Recent studies have used pretreatment analyses, termed competing stimulus assessments, to identify items that most effectively displace the aberrant behavior of individuals with developmental disabilities. In most studies, there appeared to have been no systematic basis for selecting the sampling period (ranging from 30 s to 10 min) in which items were assessed. Unfortunately, estimates based on brief samples of behavior do not always predict the extent to which items will displace aberrant behavior over longer periods. This study first examined a method for determining an accurate individualized sample length for competing stimulus assessments, based on statistical measures of correspondence with extended effects, using a small number of items. The effects of a larger number of items were then assessed using the determined sample length. Finally, the method was validated by comparing its predictions, in terms of the reduction of problem behavior over more extended periods, to predictions based on sample durations typically used in previous investigations. For two participants, predictions based on individualized determination of sample lengths were more accurate than predictions based on typical sample lengths. These results are discussed in terms of the exchange between expediency and accuracy during competing stimulus assessments.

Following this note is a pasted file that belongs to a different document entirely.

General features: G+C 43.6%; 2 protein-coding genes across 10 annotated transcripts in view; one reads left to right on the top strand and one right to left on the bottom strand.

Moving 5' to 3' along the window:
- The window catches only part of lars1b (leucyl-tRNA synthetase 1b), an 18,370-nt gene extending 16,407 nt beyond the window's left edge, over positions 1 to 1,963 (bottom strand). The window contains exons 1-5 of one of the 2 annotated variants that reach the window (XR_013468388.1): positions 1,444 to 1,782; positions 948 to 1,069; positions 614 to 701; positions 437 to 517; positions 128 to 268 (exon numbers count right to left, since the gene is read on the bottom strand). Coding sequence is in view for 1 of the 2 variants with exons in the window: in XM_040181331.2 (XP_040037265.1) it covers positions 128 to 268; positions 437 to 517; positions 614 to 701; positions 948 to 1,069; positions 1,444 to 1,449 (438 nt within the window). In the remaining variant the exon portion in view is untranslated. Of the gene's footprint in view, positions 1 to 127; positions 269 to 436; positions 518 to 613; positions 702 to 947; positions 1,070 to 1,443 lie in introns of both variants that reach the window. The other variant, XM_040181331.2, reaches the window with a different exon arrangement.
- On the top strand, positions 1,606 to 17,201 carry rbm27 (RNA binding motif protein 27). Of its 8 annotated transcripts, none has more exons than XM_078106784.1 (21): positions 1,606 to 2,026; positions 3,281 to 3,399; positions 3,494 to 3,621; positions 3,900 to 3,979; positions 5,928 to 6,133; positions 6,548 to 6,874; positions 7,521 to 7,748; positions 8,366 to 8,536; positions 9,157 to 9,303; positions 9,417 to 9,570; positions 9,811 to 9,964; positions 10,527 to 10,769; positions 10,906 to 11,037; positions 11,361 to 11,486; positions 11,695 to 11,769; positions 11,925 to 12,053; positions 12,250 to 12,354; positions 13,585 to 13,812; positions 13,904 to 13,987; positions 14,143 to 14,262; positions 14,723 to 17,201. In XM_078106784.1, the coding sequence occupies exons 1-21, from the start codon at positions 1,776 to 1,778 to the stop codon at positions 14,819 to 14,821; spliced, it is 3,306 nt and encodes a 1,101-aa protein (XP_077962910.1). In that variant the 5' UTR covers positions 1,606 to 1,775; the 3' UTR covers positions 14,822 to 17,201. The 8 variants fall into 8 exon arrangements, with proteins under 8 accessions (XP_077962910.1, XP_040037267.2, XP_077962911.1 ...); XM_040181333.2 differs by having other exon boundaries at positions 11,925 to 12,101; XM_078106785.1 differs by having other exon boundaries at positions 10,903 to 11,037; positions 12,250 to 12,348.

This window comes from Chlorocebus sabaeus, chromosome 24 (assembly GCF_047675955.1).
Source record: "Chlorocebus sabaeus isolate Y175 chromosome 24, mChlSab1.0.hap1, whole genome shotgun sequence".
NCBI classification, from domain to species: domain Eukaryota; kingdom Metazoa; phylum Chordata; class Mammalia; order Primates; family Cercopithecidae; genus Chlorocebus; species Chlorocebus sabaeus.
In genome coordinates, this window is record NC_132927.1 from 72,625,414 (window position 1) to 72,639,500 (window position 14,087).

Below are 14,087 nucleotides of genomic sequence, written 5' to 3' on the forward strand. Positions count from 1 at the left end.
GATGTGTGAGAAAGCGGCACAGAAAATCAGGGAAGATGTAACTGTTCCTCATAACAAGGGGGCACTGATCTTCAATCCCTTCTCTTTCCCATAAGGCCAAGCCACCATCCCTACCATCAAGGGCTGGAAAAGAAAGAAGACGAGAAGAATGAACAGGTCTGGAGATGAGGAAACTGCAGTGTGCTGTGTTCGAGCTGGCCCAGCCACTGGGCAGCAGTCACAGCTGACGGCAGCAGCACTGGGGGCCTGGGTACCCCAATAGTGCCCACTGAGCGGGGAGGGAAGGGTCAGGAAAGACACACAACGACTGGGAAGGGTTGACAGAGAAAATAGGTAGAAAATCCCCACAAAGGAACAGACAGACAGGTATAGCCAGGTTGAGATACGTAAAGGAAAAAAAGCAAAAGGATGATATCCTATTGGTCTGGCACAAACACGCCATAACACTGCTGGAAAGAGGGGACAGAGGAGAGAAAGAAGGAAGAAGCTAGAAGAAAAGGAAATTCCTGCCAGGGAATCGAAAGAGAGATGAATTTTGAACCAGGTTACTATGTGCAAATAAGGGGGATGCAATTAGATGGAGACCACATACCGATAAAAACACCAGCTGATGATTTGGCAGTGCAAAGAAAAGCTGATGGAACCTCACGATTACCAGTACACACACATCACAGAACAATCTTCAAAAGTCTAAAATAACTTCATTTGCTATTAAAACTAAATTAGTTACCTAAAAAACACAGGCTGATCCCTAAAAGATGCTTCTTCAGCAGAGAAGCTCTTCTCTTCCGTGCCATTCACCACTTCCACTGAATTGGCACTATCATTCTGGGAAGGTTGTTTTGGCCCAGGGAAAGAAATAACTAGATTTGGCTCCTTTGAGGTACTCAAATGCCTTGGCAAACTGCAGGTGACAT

- Automatic reinforcement
- Competing stimulus assessment
- Sampling parameters
ASJC Scopus subject areas
- Psychiatry and Mental health
- Clinical Psychology
- Developmental and Educational Psychology